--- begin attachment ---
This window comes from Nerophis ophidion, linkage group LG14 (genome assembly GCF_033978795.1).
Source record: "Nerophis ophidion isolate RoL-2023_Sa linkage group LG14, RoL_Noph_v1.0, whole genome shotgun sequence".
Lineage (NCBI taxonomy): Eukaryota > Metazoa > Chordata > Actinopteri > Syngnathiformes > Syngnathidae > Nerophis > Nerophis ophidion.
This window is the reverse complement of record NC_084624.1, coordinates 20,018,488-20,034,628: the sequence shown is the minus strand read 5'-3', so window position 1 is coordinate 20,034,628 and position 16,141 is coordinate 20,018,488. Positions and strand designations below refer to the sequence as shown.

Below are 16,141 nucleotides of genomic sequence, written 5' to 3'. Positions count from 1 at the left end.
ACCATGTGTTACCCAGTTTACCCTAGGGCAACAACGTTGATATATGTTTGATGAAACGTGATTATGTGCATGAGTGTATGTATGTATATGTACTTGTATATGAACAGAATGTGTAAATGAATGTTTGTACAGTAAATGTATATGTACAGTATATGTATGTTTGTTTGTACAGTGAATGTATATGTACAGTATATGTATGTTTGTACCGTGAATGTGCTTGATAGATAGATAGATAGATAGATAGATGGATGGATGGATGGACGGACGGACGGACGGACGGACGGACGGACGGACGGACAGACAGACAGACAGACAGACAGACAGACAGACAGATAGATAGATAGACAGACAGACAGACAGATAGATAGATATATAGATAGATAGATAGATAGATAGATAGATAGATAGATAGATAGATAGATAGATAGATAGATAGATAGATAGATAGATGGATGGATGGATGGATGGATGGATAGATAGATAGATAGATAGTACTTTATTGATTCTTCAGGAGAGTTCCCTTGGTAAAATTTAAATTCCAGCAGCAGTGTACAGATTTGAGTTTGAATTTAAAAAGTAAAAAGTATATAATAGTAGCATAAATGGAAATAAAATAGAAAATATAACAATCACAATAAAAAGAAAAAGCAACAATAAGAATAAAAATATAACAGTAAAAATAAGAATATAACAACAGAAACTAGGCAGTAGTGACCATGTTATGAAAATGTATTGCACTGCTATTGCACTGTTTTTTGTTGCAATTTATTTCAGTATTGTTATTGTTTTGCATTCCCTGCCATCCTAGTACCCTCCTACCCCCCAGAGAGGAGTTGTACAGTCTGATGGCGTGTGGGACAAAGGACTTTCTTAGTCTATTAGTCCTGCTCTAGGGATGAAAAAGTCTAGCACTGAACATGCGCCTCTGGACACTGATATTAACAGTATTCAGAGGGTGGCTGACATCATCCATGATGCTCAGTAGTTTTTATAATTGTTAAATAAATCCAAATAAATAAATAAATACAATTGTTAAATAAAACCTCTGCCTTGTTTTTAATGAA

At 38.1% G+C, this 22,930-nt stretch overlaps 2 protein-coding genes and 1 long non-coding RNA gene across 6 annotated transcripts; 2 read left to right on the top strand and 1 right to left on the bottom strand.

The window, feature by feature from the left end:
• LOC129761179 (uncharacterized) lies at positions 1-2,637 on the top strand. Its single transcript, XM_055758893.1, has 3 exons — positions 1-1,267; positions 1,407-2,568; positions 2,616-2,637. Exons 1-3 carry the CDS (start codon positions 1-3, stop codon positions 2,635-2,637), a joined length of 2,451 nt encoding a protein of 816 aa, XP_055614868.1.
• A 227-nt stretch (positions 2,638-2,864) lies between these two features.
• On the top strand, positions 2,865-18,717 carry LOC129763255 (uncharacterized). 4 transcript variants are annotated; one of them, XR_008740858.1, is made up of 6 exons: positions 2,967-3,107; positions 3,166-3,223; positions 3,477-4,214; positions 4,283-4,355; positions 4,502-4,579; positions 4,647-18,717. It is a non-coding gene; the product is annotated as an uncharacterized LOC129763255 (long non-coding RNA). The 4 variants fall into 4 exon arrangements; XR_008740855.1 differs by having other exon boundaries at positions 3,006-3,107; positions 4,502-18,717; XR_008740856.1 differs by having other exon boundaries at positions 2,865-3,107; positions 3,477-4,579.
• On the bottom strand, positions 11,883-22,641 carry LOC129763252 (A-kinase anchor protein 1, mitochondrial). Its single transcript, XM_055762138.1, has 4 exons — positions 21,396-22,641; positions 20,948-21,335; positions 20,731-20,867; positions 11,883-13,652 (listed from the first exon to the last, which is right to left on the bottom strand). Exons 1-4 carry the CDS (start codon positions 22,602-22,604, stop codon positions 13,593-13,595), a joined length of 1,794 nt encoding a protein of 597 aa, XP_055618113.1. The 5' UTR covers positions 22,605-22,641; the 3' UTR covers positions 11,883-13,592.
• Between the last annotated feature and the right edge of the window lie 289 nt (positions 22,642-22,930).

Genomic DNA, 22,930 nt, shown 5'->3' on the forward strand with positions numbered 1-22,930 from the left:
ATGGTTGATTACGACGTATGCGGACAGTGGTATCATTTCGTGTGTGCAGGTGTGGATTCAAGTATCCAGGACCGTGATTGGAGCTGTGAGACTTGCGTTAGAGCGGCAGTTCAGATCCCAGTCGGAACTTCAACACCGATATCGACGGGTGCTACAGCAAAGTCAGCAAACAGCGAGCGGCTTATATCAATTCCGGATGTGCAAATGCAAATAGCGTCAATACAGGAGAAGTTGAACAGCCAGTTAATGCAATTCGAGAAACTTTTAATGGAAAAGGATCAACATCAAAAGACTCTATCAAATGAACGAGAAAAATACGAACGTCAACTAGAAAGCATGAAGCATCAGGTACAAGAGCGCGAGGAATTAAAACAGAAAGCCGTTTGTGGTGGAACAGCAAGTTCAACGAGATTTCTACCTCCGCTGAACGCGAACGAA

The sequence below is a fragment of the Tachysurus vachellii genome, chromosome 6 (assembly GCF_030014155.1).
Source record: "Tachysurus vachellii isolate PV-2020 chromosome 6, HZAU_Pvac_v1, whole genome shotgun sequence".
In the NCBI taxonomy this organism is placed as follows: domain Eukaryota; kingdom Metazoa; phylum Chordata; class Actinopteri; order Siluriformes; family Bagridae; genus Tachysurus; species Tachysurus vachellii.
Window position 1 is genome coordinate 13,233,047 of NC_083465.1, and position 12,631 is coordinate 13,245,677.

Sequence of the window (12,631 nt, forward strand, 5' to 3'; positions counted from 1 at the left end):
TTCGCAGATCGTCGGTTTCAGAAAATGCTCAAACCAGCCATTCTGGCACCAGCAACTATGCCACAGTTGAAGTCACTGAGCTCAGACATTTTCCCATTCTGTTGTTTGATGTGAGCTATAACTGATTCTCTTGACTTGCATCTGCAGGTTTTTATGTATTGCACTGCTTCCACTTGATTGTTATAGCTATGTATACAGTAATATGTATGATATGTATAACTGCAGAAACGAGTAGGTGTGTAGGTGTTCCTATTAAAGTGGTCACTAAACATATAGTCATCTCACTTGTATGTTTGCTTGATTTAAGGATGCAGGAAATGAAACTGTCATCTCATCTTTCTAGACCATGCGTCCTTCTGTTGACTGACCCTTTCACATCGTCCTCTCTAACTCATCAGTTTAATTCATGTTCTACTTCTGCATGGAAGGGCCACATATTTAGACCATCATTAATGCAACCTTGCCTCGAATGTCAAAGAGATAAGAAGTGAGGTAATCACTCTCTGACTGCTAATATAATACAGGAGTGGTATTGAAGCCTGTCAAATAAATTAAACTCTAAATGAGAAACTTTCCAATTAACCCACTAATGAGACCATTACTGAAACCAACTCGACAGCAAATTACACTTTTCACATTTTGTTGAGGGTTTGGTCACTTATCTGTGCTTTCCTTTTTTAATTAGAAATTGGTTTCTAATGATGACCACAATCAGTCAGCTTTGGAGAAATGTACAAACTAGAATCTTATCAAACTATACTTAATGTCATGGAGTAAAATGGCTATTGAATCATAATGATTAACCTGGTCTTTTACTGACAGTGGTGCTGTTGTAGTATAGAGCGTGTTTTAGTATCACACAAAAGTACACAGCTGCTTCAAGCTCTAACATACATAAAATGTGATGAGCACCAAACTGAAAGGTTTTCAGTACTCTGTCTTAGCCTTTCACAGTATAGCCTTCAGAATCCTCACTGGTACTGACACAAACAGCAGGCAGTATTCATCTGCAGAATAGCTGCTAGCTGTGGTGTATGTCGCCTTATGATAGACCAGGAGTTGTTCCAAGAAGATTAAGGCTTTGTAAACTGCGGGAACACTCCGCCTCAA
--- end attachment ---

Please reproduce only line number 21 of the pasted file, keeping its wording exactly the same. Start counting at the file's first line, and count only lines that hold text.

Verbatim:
TTCGCAGATCGTCGGTTTCAGAAAATGCTCAAACCAGCCATTCTGGCACCAGCAACTATGCCACAGTTGAAGTCACTGAGCTCAGACATTTTCCCATTCTGTTGTTTGATGTGAGCTATAACTGATTCTCTTGACTTGCATCTGCAGGTTTTTATGTATTGCACTGCTTCCACTTGATTGTTATAGCTATGTATACAGTAATATGTATGATATGTATAACTGCAGAAACGAGTAGGTGTGTAGGTGTTCCTATTAAAGTGGTCACTAAACATATAGTCATCTCACTTGTATGTTTGCTTGATTTAAGGATGCAGGAAATGAAACTGTCATCTCATCTTTCTAGACCATGCGTCCTTCTGTTGACTGACCCTTTCACATCGTCCTCTCTAACTCATCAGTTTAATTCATGTTCTACTTCTGCATGGAAGGGCCACATATTTAGACCATCATTAATGCAACCTTGCCTCGAATGTCAAAGAGATAAGAAGTGAGGTAATCACTCTCTGACTGCTAATATAATACAGGAGTGGTATTGAAGCCTGTCAAATAAATTAAACTCTAAATGAGAAACTTTCCAATTAACCCACTAATGAGACCATTACTGAAACCAACTCGACAGCAAATTACACTTTTCACATTTTGTTGAGGGTTTGGTCACTTATCTGTGCTTTCCTTTTTTAATTAGAAATTGGTTTCTAATGATGACCACAATCAGTCAGCTTTGGAGAAATGTACAAACTAGAATCTTATCAAACTATACTTAATGTCATGGAGTAAAATGGCTATTGAATCATAATGATTAACCTGGTCTTTTACTGACAGTGGTGCTGTTGTAGTATAGAGCGTGTTTTAGTATCACACAAAAGTACACAGCTGCTTCAAGCTCTAACATACATAAAATGTGATGAGCACCAAACTGAAAGGTTTTCAGTACTCTGTCTTAGCCTTTCACAGTATAGCCTTCAGAATCCTCACTGGTACTGACACAAACAGCAGGCAGTATTCATCTGCAGAATAGCTGCTAGCTGTGGTGTATGTCGCCTTATGATAGACCAGGAGTTGTTCCAAGAAGATTAAGGCTTTGTAAACTGCGGGAACACTCCGCCTCAA